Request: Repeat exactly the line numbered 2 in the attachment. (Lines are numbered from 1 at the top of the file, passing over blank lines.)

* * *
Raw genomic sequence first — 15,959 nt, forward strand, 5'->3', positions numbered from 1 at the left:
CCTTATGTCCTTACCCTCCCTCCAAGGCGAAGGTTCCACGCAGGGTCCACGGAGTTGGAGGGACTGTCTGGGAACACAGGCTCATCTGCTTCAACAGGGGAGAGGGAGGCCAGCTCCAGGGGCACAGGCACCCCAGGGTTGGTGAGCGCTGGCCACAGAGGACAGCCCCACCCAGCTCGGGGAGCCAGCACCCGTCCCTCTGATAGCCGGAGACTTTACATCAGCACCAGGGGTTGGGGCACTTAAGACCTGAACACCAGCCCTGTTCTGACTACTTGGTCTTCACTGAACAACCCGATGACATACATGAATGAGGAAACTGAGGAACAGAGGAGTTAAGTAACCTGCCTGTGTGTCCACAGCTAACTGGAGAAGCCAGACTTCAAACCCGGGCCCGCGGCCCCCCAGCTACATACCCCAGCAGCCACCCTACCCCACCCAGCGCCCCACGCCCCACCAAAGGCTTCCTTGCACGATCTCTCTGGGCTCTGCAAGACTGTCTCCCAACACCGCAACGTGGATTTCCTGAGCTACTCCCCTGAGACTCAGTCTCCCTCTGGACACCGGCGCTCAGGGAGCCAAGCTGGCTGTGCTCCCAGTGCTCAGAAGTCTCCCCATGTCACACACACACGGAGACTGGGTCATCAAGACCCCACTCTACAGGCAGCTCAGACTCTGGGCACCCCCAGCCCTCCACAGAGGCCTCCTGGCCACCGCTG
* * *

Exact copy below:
CCTTATGTCCTTACCCTCCCTCCAAGGCGAAGGTTCCACGCAGGGTCCACGGAGTTGGAGGGACTGTCTGGGAACACAGGCTCATCTGCTTCAACAGGGGAGAGGGAGGCCAGCTCCAGGGGCACAGGCACCCCAGGGTTGGTGAGCGCTGGCCACAGAGGACAGCCCCACCCAGCTCGGGGAGCCAGCACCCGTCCCTCTGATAGCCGGAGACTTTACATCAGCACCAGGGGTTGGGGCACTTAAGACCTGAACACCAGCCCTGTTCTGACTACTTGGTCTTCACTGAACAACCCGATGACATACATGAATGAGGAAACTGAGGAACAGAGGAGTTAAGTAACCTGCCTGTGTGTCCACAGCTAACTGGAGAAGCCAGACTTCAAACCCGGGCCCGCGGCCCCCCAGCTACATACCCCAGCAGCCACCCTACCCCACCCAGCGCCCCACGCCCCACCAAAGGCTTCCTTGCACGATCTCTCTGGGCTCTGCAAGACTGTCTCCCAACACCGCAACGTGGATTTCCTGAGCTACTCCCCTGAGACTCAGTCTCCCTCTGGACACCGGCGCTCAGGGAGCCAAGCTGGCTGTGCTCCCAGTGCTCAGAAGTCTCCCCATGTCACACACACACGGAGACTGGGTCATCAAGACCCCACTCTACAGGCAGCTCAGACTCTGGGCACCCCCAGCCCTCCACAGAGGCCTCCTGGCCACCGCTG